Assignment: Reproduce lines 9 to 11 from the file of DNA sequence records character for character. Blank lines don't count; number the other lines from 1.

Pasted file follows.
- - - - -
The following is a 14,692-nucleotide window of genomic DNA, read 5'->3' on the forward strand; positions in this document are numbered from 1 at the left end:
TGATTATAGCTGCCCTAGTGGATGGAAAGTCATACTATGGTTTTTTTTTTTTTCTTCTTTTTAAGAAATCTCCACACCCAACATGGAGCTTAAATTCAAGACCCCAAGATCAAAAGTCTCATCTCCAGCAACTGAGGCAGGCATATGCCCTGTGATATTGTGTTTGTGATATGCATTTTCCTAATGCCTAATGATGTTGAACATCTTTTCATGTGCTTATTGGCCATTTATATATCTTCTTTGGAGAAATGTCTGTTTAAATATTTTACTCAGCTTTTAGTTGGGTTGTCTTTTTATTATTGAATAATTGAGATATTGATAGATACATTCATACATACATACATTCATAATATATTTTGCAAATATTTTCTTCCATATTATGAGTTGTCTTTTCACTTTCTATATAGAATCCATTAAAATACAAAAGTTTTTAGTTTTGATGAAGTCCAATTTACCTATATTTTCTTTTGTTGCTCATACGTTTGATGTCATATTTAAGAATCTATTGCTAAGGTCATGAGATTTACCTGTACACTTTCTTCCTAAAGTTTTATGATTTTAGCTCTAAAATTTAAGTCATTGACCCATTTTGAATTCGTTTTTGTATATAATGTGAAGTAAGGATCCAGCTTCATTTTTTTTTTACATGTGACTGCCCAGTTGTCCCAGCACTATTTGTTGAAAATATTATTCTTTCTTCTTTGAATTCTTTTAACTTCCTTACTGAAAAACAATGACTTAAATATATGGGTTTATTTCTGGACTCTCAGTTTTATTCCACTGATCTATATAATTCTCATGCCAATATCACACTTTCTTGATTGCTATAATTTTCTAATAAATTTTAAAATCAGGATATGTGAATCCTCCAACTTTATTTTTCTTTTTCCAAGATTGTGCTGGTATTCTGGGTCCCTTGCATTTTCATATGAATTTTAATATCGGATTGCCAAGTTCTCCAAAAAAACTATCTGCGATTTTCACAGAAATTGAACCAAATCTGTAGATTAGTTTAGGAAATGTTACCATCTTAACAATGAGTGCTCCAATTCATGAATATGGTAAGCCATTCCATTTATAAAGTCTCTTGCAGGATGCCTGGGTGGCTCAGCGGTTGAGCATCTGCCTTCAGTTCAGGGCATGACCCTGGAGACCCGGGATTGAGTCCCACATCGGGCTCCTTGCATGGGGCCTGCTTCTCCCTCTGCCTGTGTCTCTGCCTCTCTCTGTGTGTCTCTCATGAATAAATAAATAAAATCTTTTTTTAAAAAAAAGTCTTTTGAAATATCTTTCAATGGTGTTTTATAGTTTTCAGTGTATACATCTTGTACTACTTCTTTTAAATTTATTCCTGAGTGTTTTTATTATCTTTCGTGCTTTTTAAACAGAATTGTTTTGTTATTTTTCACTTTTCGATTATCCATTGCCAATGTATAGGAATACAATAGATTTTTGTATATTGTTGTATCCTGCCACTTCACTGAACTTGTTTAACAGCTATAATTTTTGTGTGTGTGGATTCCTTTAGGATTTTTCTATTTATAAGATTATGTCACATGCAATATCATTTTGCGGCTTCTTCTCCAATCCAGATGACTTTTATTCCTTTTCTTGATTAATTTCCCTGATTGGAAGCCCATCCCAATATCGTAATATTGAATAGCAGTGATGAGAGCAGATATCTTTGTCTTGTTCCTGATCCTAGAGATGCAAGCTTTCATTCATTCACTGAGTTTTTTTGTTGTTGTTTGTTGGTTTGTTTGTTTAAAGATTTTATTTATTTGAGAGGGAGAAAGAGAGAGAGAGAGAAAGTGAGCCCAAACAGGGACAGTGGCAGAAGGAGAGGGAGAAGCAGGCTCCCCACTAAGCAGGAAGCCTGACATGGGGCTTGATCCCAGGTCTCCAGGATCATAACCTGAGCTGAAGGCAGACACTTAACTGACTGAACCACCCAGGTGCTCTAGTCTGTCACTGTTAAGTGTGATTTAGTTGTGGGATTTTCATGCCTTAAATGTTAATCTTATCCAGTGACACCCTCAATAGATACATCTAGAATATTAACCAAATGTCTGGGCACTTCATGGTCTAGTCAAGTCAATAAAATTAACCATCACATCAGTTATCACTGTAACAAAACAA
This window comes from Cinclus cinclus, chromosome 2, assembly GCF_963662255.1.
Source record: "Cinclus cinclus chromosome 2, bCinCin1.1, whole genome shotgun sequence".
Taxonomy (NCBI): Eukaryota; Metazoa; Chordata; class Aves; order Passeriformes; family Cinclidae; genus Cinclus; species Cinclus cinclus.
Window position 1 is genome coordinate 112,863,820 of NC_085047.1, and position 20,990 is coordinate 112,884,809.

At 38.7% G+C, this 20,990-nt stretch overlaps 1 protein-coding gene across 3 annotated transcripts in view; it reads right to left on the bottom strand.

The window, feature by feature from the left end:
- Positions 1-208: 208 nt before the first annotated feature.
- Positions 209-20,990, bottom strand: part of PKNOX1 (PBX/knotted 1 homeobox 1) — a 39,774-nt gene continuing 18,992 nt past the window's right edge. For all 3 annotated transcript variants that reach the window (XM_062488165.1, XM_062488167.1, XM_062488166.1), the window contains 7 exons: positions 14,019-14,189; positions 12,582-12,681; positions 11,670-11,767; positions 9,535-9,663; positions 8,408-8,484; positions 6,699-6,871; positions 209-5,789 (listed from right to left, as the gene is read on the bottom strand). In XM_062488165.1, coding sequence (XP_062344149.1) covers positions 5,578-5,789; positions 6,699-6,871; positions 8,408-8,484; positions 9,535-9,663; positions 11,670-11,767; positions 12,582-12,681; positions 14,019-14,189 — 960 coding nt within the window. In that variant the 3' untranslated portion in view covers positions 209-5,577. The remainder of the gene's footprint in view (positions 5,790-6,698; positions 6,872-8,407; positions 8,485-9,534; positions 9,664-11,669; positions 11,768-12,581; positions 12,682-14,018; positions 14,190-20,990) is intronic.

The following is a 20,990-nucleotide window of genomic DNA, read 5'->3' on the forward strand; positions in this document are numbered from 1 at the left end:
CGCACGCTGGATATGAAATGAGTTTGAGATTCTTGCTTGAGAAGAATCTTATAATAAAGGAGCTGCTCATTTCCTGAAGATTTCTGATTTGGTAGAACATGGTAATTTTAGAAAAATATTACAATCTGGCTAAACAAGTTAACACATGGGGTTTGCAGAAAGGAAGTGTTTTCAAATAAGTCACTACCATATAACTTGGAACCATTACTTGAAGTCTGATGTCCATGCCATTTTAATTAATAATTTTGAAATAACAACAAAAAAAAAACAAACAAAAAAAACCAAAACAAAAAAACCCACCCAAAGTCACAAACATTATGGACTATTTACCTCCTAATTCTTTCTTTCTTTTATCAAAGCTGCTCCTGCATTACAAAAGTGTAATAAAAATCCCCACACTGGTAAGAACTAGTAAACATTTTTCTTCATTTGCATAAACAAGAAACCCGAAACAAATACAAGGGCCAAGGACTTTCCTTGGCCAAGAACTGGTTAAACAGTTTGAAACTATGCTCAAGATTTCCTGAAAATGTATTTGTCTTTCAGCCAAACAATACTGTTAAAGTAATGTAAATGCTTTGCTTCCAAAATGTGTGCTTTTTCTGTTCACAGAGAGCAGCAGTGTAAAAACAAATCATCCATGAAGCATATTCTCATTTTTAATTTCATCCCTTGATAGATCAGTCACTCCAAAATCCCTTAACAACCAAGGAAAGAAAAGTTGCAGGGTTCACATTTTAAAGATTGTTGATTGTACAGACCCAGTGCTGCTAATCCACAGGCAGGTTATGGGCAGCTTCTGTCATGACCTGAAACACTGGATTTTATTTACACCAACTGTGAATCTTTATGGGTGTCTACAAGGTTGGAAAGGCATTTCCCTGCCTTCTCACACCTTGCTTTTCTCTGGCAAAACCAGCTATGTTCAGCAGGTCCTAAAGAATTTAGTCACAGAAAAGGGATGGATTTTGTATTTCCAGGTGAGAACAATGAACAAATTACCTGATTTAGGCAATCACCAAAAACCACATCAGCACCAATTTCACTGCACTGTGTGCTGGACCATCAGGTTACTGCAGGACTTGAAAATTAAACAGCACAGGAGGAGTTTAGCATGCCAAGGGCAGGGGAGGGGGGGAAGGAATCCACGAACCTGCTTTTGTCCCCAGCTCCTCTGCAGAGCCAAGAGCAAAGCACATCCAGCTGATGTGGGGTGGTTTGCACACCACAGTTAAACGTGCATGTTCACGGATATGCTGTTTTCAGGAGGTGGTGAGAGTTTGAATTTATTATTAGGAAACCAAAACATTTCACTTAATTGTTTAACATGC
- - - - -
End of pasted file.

- Positions 1-208: 208 nt before the first annotated feature.
- Positions 209-20,990, bottom strand: part of PKNOX1 (PBX/knotted 1 homeobox 1) — a 39,774-nt gene continuing 18,992 nt past the window's right edge. For all 3 annotated transcript variants that reach the window (XM_062488165.1, XM_062488167.1, XM_062488166.1), the window contains 7 exons: positions 14,019-14,189; positions 12,582-12,681; positions 11,670-11,767; positions 9,535-9,663; positions 8,408-8,484; positions 6,699-6,871; positions 209-5,789 (listed from right to left, as the gene is read on the bottom strand). In XM_062488165.1, coding sequence (XP_062344149.1) covers positions 5,578-5,789; positions 6,699-6,871; positions 8,408-8,484; positions 9,535-9,663; positions 11,670-11,767; positions 12,582-12,681; positions 14,019-14,189 — 960 coding nt within the window. In that variant the 3' untranslated portion in view covers positions 209-5,577. The remainder of the gene's footprint in view (positions 5,790-6,698; positions 6,872-8,407; positions 8,485-9,534; positions 9,664-11,669; positions 11,768-12,581; positions 12,682-14,018; positions 14,190-20,990) is intronic.

The following is a 20,990-nucleotide window of genomic DNA, read 5'->3' on the forward strand; positions in this document are numbered from 1 at the left end: